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Prey On The Prowl A Crime Novel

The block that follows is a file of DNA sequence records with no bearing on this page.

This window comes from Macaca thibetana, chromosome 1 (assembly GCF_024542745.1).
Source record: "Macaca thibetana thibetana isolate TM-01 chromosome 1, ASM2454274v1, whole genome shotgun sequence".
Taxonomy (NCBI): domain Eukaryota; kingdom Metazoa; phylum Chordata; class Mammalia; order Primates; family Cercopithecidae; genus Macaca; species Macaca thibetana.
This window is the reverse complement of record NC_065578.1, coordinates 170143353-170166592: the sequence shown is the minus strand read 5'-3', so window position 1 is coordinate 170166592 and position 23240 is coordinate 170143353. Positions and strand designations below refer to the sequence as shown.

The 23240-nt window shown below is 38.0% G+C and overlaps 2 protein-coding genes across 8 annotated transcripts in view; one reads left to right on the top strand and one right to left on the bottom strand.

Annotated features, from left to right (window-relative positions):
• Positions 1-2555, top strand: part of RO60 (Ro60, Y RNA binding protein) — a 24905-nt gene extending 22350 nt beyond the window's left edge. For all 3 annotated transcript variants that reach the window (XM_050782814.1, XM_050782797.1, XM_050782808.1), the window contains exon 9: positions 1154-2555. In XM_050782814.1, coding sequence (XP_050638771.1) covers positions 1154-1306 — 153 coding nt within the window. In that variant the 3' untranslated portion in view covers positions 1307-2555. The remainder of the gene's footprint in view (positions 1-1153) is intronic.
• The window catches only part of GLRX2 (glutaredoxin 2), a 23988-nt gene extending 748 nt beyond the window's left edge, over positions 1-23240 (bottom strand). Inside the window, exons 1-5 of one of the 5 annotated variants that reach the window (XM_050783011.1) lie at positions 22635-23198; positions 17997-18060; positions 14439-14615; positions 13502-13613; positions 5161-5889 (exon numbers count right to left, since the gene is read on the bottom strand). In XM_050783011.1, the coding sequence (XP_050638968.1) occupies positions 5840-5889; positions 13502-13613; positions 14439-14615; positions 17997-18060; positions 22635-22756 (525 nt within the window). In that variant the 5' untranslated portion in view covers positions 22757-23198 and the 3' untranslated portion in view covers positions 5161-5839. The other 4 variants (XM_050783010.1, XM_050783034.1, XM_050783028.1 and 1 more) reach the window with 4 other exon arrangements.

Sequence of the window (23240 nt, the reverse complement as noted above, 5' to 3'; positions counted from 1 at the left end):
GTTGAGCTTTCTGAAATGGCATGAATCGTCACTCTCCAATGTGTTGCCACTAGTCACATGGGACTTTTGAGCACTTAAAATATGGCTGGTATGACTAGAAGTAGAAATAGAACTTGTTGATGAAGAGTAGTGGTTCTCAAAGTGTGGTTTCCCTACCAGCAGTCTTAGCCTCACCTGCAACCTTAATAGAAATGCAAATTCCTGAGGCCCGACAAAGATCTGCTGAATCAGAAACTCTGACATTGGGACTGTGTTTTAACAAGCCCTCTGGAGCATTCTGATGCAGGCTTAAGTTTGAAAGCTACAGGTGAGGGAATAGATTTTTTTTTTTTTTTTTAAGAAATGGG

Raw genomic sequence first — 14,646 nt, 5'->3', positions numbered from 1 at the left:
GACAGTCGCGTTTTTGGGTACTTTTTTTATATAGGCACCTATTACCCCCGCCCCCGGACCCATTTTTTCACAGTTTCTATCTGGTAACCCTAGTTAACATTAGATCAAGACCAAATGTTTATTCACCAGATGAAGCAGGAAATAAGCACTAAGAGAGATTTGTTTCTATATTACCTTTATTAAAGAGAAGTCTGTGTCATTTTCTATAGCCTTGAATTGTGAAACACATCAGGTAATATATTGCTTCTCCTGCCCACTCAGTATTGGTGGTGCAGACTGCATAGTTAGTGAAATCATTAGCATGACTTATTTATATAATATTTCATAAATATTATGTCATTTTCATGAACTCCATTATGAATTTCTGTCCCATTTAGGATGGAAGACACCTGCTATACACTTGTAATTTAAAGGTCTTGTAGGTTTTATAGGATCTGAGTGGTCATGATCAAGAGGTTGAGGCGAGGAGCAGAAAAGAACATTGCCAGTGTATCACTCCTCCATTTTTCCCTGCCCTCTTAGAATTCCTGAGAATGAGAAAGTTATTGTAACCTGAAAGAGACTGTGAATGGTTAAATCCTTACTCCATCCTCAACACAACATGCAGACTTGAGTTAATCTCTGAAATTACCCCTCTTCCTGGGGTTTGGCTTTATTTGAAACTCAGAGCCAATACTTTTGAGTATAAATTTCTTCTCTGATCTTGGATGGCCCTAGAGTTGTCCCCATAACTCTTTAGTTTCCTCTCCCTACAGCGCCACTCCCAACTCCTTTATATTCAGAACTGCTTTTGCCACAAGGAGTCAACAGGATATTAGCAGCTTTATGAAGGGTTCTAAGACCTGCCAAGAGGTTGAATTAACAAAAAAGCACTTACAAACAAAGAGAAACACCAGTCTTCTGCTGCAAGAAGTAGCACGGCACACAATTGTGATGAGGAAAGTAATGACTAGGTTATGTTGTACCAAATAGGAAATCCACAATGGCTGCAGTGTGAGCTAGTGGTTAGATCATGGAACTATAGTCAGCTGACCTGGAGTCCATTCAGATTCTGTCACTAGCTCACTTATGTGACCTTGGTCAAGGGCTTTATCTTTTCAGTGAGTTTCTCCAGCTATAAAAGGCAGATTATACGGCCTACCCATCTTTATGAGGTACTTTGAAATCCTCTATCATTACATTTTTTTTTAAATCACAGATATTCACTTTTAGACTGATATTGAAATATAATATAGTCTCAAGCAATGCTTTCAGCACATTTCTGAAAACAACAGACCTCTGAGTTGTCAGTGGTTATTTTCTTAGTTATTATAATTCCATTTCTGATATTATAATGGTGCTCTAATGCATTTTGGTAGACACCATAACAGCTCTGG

Even as Detective Dhruva was enamored of Kavya, whom he rescues from her kidnapper, Radha, an alleged murderess on the run, gatecrashes into his life. But when Kavya too joins him after her man was poisoned there ensues the tussle of a love triangle, which gets unraveled in a poignant end, but not before a series of murders. So, then who could have poisoned Ranjit the realtor, Shakeel the Inspector, Pravar the criminal and Natya his accomplice?Well the needle of suspicion tilted towards Pravar that was till he perished with his mate, but then who was the one?  Could it be Radha under the scanner for her role in the death of her husband Madhu and his mistress Mala, Pravar's sister? Or was it Ranjit's spouse Kavya, who owing to Stockholm Syndrome, takes to Pravar her kidnapper.As these deaths by poisoning puzzle Dhruva, Radha avers that Kavya had the motive and the means to kill her spouse, her paramour and his wife besides the cop.However, reckoning that when the ill-motives of the natural suspects to commit a murder are an open secret, someone with a hidden agenda might be tempted to use that as a camouflage for his subterfuge, Dhruva begins to look around for the culprit.  The Book's Agenda for Revenge.1. Prey on the Prowl2. Shakeel’s Fixation3. Ranjit’s Predicament 4. Rags to Riches5. Dhruva’s Dilemma 6. The Gatecrasher7. Operation Checkmate8. Foul on Pravar 9. Stockholm Syndrome10. An Aborted Affair11. Psyche of Revenge12. Victim of Trust13. Backyard of Life14. Cuckoo’s Nest15. ‘Untried’ Crime16. Kavya’s Quagmire17. Murders to Mislead18. The Other Woman 19. Shakeel’s Demise20. A Perfect Murder21. Deaths in Spandan22. Arraigned in Remand23. Depressing Discovery24. The Red Herring25. Wages of Abuse26. Decoding the Crime27. A Poignant End:Book excerpt for the feel of its literary style:Prey on the ProwlThat June evening, the crimson sun gave in to the dark monsoon clouds to let them end its long summer reign over the Deccan skies. What with the thickening clouds thundering in triumph, Dhruva woke up from his siesta, and by the time he moved into the portico of his palatial bungalow at 9, Castle Hills, the skies had opened up to shower its sprawling lawns. It was as if the eagerness of the rainfall matched the longing of the parched soil to receive its fertile mate in an aroma of embrace, and in the ensuing echoes of that seasonal union, the roots of the garden plants devoured every raindrop, that is, even as their leaves shed the overburden to accommodate the new arrivals.Dhruva, impelled by all that, stood engrossed, and Raju, the housekeeper, fetched him a plateful of hot pakodas, which, facing the spatter, he began to savour, and before he had finished with the snack, Raju returned with a mug of steaming Darjeeling tea for him. Soon, the refreshed sun resurged to warm up the leaves, even as the satiated roots let the bounty go down the drain. Done with the beverage, Dhruva picked up the sachet of lanka pogaku, to roll a cigar, and finishing that as he reached for the cigar lighter, the rainbow, in its resplendent colors, unfolded in the misty skies. However, when he began puffing away at the cigar, as if dispelled by its strong scent, the dissipated clouds began disappearing from the horizon.Watched by Dicey, the Alsatian, Dhruva savored the cigar to the last puff, but as he stubbed the butt, and stepped out onto the lush green lawn, the pet followed him to leave its footprints on the damp canvas in its master’s tracks. Even as the clouds began regrouping in the skies, he covered the garden to caress every croton and coleus as he would Dicey. But when it portended downpour, Raju led Dicey into the portico and Dhruva headed towards the study to pick up the half-read Crimes Digest of the month. However, as it rained again, he reached the first-floor French window, standing by which he thought that it was akin to the urge of the assassin to revisit the scene of the crime, for a review of the same. Amused by his analogy, he thought as if the rain was obliterating its earlier footprints, but when it ceased raining and the skies turned murky, seemingly mourning the loss of their resplendence, he too immersed himself in the dark world of crime the Digest pictured.Meanwhile, Raju let Dicey do the patrolling, and soon it began barking at the gate inducing Dhruva to reach to the window, through which he saw a sensuous woman, tentative at the half-open Iron Gate of his mansion. Enamoured of her attractive face and desirous of her middle-aged frame, as he stood rooted, the pet sprang up to the gate, forcing the tantalizing trespasser to beat a hasty retreat. No less affected by her sensual gait in her retreat, Dhruva lost his eyes to her, until she went out of his sight, but readily alive to her loss, he cursed himself for not sticking to the portico. Inexplicably obsessed with her, he rushed to the gate only to see her turning the bend even as Inspector Shakeel came into view on his Bajaj Pulsar.When Shakeel greeted Dhruva, feeling lost, he forced himself to hug him, just as Dicey leapt up to the visitor in welcome, and as Raju took away the pet, Dhruva led the cop into the portico, wondering aloud what made him scarce, for nearly three months then. When Shakeel began to detail how he had reached the dead-end of the investigation of a double murder he was handling, the detective closed his eyes, as if to avoid reading the script from the cop’s body language.